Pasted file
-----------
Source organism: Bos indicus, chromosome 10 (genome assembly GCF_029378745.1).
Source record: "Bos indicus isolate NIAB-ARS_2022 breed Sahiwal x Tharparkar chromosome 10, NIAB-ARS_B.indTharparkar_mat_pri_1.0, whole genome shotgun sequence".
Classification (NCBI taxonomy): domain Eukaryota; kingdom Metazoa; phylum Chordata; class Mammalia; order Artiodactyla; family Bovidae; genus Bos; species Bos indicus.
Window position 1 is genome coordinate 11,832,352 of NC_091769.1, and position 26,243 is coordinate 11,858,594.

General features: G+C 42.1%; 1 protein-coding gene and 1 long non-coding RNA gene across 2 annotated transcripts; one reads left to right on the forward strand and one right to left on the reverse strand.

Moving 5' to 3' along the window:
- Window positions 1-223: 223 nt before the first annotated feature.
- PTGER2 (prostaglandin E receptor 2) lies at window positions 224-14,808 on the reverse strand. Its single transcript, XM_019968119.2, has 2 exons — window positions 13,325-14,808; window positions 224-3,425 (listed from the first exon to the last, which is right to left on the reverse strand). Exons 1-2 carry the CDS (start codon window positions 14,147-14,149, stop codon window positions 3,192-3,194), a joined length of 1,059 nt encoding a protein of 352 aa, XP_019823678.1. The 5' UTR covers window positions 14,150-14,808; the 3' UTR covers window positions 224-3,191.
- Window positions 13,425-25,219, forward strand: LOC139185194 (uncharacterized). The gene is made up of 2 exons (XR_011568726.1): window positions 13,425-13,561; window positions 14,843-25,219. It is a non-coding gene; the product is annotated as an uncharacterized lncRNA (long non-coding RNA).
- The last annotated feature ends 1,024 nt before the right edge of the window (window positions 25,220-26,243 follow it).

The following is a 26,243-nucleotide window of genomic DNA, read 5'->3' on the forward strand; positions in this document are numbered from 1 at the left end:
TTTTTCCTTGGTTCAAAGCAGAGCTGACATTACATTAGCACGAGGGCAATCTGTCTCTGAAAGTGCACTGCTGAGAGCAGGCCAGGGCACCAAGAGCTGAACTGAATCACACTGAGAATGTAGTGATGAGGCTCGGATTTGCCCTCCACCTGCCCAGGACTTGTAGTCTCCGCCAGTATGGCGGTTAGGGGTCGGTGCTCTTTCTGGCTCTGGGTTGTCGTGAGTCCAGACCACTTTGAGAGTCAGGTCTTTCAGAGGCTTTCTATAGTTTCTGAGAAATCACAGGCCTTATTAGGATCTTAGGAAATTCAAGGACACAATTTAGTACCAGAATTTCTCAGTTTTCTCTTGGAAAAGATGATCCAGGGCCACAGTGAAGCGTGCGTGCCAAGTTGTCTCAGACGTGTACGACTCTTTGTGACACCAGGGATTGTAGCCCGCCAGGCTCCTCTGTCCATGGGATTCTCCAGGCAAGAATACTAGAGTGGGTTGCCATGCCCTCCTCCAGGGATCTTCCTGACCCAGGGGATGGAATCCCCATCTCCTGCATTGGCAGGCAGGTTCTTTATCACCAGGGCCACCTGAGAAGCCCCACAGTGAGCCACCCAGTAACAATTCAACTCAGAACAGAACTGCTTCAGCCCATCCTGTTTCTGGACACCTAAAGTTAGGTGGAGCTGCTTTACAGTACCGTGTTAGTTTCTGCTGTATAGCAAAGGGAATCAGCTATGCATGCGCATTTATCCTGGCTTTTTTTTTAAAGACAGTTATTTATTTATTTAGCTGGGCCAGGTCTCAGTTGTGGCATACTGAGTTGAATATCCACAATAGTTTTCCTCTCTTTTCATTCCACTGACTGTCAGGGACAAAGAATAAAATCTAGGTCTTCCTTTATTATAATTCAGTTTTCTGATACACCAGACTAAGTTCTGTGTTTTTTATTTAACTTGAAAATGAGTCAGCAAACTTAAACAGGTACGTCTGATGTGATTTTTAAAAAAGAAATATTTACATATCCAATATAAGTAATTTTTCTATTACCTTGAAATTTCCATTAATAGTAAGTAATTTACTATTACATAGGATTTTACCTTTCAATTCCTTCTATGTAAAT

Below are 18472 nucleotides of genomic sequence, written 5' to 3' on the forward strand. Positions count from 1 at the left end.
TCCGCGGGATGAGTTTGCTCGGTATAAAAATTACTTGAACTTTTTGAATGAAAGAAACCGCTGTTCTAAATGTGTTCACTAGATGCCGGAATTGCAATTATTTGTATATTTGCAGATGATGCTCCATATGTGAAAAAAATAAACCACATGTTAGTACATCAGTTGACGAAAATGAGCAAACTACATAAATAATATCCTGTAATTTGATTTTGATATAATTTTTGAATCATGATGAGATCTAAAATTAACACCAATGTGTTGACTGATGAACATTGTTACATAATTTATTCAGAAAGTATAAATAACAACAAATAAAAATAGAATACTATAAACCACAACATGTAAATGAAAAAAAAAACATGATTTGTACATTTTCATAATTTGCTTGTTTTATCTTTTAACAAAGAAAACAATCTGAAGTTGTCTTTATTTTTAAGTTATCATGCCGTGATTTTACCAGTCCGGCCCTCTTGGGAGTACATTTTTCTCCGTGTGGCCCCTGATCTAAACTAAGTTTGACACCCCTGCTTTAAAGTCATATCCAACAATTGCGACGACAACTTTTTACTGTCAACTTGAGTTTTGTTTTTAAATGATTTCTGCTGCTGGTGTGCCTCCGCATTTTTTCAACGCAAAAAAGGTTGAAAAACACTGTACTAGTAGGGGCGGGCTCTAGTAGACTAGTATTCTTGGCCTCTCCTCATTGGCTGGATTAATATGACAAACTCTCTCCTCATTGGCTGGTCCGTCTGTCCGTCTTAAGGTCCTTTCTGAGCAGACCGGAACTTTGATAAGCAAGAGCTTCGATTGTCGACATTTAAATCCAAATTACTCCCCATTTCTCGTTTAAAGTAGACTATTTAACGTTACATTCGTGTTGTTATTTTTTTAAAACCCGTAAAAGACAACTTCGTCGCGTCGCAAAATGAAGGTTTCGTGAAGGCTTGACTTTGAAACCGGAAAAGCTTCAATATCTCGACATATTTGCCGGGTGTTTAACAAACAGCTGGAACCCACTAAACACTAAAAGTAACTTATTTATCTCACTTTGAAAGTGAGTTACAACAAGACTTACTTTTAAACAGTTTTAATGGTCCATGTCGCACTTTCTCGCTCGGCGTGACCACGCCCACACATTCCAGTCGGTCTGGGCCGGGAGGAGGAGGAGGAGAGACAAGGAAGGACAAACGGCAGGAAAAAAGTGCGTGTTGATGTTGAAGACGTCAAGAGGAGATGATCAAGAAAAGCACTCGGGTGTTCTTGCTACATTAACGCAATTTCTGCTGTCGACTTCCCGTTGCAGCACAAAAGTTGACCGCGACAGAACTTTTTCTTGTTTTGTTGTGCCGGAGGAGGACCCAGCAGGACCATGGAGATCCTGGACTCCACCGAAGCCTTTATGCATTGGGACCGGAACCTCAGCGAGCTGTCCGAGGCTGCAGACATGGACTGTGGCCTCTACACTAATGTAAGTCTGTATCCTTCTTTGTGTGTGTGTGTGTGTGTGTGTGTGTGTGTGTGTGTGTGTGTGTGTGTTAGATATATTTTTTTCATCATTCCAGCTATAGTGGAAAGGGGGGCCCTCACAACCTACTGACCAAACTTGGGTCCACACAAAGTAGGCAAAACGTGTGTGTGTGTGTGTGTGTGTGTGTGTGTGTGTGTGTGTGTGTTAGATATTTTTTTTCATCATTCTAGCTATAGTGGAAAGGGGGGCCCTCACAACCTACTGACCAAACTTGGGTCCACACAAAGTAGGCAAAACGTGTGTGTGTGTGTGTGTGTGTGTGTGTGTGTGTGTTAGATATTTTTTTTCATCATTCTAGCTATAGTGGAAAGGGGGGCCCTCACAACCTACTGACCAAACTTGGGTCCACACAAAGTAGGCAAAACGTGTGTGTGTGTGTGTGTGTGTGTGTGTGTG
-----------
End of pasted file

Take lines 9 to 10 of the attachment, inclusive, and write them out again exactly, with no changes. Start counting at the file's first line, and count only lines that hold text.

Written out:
- Window positions 13,425-25,219, forward strand: LOC139185194 (uncharacterized). The gene is made up of 2 exons (XR_011568726.1): window positions 13,425-13,561; window positions 14,843-25,219. It is a non-coding gene; the product is annotated as an uncharacterized lncRNA (long non-coding RNA).
- The last annotated feature ends 1,024 nt before the right edge of the window (window positions 25,220-26,243 follow it).